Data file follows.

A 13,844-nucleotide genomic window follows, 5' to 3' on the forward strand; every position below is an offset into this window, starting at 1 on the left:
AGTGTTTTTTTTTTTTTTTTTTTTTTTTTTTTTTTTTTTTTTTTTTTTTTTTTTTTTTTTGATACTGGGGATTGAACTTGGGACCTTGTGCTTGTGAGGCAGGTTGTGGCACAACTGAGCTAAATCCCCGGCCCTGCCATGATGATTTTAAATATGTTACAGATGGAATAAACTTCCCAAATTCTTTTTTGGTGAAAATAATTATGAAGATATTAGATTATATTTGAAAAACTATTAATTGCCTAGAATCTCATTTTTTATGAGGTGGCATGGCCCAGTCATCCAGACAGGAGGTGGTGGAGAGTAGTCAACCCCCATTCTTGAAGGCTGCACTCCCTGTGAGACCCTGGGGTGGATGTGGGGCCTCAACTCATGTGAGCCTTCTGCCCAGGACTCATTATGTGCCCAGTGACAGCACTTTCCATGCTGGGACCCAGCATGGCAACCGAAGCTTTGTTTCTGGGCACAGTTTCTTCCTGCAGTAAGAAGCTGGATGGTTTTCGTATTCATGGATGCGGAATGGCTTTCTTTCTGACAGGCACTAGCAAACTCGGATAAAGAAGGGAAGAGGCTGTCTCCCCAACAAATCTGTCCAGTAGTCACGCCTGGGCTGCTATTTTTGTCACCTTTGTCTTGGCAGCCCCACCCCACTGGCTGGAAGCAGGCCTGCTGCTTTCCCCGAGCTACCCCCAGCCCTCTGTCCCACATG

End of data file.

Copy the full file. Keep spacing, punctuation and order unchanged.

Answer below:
A 13,844-nucleotide genomic window follows, 5' to 3' on the forward strand; every position below is an offset into this window, starting at 1 on the left:
AGTGTTTTTTTTTTTTTTTTTTTTTTTTTTTTTTTTTTTTTTTTTTTTTTTTTTTTTTTTGATACTGGGGATTGAACTTGGGACCTTGTGCTTGTGAGGCAGGTTGTGGCACAACTGAGCTAAATCCCCGGCCCTGCCATGATGATTTTAAATATGTTACAGATGGAATAAACTTCCCAAATTCTTTTTTGGTGAAAATAATTATGAAGATATTAGATTATATTTGAAAAACTATTAATTGCCTAGAATCTCATTTTTTATGAGGTGGCATGGCCCAGTCATCCAGACAGGAGGTGGTGGAGAGTAGTCAACCCCCATTCTTGAAGGCTGCACTCCCTGTGAGACCCTGGGGTGGATGTGGGGCCTCAACTCATGTGAGCCTTCTGCCCAGGACTCATTATGTGCCCAGTGACAGCACTTTCCATGCTGGGACCCAGCATGGCAACCGAAGCTTTGTTTCTGGGCACAGTTTCTTCCTGCAGTAAGAAGCTGGATGGTTTTCGTATTCATGGATGCGGAATGGCTTTCTTTCTGACAGGCACTAGCAAACTCGGATAAAGAAGGGAAGAGGCTGTCTCCCCAACAAATCTGTCCAGTAGTCACGCCTGGGCTGCTATTTTTGTCACCTTTGTCTTGGCAGCCCCACCCCACTGGCTGGAAGCAGGCCTGCTGCTTTCCCCGAGCTACCCCCAGCCCTCTGTCCCACATG